Successful con artists know how to make themselves look and sound legitimate. A favorite trick is to use the name of a reputable company or organization. Right now, scammers are targeting people across the country claiming to be with the Better Business Bureau. And according to the real BBB, the crooks have already stolen tens of thousands of dollars this way.
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The swindle is simple and mighty appealing. You get a call or e-mail from someone who says they’re with the BBB congratulating you on winning millions of dollars in a lottery. All you have to do to claim your prize is wire off a few thousand dollars to supposedly cover taxes or fees.
“We don’t appreciate scammers treading on our good name,” says Alison Southwick with the Council of Better Business Bureaus in Alexandria, Va.
In some cases, the scammers use the names of real BBB employees and direct suspicious victims to legitimate bios and profiles on the real Better Business Bureau Web site. What a deviously clever way to build confidence.
“These scam artists are like cockroaches,” says Chris Hadley, director of operations at the BBB in Columbia, S.C. “Times are difficult right now, and they prey on folks who really need that money.”
Hadley tells me he recently heard from an elderly gentleman who took the bait, several times, and got reeled in for $80,000. The callers posed as members of the Better Business Bureau and the FBI. They assured the victim that they were legitimate and the lottery was real.
“I think he found himself in very deep and dug himself in deeper just trying to make that dream come true,” Hadley says. “This scam is going to seriously limit his quality of life for the future. And that’s just sad.”
The Better Business Bureau wants everyone to know that it does not run contests or lotteries and does not call people to let them know they’ve won one.
“If you are contacted by someone who claims to be with the BBB and says you’ve won a lottery — it’s not legit and just ignore it,” warns BBB spokesperson Southwick.
Lottery/contest scam a favorite swindle
I’ve warned you before about fake prize notices that appear to be from Publishers Clearinghouse and Reader’s Digest. The scammers create official-looking notification packets, complete with gold seals, account numbers and signatures from non-existent executives.
In many cases, the envelope also contains a check for thousands of dollars. It looks real, but it’s counterfeit. I’ve seen these bogus checks. Many of them have multi-colored printing, watermarks in the paper, even holograms.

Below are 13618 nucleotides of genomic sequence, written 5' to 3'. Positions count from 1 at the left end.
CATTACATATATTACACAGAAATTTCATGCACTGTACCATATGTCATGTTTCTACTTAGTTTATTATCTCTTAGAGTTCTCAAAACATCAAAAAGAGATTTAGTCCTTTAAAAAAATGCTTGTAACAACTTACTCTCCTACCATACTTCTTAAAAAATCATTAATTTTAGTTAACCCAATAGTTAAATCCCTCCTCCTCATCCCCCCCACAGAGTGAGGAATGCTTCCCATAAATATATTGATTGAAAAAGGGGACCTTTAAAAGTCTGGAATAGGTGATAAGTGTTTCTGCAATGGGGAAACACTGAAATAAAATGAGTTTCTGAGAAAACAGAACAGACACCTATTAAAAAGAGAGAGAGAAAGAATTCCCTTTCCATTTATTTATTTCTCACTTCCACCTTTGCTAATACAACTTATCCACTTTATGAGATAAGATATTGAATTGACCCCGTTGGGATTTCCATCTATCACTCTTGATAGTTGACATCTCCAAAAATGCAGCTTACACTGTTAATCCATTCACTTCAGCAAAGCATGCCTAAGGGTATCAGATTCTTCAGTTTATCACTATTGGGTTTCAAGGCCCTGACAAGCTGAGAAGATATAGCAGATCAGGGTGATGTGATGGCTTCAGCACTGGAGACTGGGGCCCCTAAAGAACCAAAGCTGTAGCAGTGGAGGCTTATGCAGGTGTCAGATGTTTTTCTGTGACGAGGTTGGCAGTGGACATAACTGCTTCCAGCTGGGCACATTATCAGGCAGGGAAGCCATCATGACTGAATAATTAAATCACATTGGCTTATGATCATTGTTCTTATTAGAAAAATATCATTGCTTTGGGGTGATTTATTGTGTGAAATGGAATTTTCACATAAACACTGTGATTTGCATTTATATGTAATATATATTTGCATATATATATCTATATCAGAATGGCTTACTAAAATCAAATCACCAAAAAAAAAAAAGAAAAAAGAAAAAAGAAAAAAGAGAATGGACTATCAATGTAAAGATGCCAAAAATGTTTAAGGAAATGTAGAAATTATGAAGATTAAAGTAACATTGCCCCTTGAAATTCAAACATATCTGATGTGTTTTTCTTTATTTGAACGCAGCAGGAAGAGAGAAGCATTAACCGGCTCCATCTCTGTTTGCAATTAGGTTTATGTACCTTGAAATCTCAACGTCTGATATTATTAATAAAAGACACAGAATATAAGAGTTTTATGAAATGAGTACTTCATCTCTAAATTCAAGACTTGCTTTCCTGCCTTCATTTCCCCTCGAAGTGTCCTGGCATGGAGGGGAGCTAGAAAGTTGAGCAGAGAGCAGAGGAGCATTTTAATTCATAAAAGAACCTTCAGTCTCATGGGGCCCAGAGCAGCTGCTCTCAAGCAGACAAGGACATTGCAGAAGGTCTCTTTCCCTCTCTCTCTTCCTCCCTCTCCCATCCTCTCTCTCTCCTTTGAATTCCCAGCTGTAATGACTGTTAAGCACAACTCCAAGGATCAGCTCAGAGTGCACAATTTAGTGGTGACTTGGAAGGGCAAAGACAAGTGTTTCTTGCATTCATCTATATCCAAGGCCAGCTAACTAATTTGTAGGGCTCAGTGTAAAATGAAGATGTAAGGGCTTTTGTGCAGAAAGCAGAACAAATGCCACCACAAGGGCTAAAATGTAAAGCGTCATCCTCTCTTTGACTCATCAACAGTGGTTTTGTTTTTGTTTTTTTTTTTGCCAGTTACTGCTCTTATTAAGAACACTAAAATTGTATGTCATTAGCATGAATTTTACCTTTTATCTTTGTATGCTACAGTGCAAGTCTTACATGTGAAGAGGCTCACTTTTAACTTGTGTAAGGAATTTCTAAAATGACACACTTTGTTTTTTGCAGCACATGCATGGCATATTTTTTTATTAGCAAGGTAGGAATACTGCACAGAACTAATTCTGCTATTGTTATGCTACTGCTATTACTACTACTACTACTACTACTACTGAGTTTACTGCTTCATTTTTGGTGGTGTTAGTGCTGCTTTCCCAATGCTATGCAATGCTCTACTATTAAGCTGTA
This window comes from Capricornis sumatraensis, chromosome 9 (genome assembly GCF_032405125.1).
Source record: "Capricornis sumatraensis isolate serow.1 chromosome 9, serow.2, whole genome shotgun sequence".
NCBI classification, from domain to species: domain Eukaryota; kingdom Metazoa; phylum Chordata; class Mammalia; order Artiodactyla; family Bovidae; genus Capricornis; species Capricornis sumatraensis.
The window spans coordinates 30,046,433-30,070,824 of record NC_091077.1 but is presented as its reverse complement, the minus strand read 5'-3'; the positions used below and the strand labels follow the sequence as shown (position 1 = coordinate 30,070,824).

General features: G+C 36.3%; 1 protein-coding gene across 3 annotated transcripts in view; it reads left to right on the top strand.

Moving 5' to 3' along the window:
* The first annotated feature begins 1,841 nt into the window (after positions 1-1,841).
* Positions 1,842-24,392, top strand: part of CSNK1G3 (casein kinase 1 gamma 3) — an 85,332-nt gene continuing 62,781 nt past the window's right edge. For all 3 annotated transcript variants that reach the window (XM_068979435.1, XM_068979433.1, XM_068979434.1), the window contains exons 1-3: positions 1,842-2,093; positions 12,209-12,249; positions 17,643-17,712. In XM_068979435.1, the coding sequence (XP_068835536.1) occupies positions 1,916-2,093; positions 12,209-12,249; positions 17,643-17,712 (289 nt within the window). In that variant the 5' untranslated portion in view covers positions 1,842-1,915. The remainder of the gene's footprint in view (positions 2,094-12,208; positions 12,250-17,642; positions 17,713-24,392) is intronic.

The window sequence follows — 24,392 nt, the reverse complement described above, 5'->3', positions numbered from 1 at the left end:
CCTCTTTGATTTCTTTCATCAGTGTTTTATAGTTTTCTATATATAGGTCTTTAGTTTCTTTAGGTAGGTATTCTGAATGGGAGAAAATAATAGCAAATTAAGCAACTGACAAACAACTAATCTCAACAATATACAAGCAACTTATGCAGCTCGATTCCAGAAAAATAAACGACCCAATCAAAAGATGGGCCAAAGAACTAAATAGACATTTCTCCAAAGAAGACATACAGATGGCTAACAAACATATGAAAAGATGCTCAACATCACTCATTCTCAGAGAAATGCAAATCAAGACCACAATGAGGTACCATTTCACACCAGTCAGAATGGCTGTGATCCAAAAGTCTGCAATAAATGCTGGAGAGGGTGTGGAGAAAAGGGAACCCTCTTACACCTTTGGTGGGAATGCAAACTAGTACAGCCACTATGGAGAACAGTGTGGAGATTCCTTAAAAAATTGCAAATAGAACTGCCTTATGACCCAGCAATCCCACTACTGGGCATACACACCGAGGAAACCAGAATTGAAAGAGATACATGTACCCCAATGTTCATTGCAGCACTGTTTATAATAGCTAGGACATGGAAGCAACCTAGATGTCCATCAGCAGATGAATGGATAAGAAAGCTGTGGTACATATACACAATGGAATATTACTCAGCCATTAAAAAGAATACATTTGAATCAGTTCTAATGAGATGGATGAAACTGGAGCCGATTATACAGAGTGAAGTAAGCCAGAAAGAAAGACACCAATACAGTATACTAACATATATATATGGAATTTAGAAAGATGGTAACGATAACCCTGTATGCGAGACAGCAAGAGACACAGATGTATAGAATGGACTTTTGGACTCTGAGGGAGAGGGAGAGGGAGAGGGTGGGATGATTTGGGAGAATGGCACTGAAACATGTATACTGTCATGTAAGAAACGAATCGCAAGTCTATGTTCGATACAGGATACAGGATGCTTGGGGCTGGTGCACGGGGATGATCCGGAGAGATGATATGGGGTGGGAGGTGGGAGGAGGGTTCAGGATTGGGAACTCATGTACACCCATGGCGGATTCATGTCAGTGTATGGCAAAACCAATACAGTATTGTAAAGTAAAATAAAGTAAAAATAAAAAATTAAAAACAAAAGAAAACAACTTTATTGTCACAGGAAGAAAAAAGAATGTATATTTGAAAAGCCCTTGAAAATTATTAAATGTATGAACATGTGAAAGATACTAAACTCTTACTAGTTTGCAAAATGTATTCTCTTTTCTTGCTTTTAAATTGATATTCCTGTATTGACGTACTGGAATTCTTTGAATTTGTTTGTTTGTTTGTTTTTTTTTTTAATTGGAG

Forget the check and learn how to spot the warning signs of a scam. It’s real easy. You’re told to deposit the check and wire back most of the money — to pay for taxes or some sort of fee — in order to get your winnings. That’s your tip-off to a rip-off. Don’t do it, even if the bank accepts the deposit and gives you the cash. You’re being set up.
Wire off that money and you’ll never see it again. Instead, you’ll be left holding the bag. Once the bank determines the check is a fake, the money you withdrew to wire off to the scammers will be deducted from your account.
Fake check scams have been around for years and despite repeated warnings, far too many people still fall for it. The bad guys take in hundreds of millions of dollars a year this way.
Doug Shadel, an experienced fraud fighter and director of AARP Washington, has interviewed hundreds of victims and dozens of scammers. He has this advice: Turn off the greed and turn on the common sense.
“Pay attention to your emotions,” he says. “Most victims are not stupid. They’re just in a heightened emotional state that the con men will work them into. And this emotion swamps their rational thinking.”
Don’t make any decision when you feel this way. Step back, cool off and think logically about what you’re being asked to do. If you’re not sure, talk to a friend or family member before you do anything.
Ask yourself: How could you win a contest you didn’t enter? You can’t. Why did they send you a check and ask you to wire back thousands of dollars? Why didn’t they just take any fees out of your winnings? Because they’re con artists.
Remember this one simple rule. You never have to pay money to claim a legitimate sweepstakes prize or lottery jackpot. Never!
If you are asked for money for any reason — it’s a scam. Stay away from it or you’ll get burned. You work hard for your money. Don’t let some slimy swindler trick you out of it.
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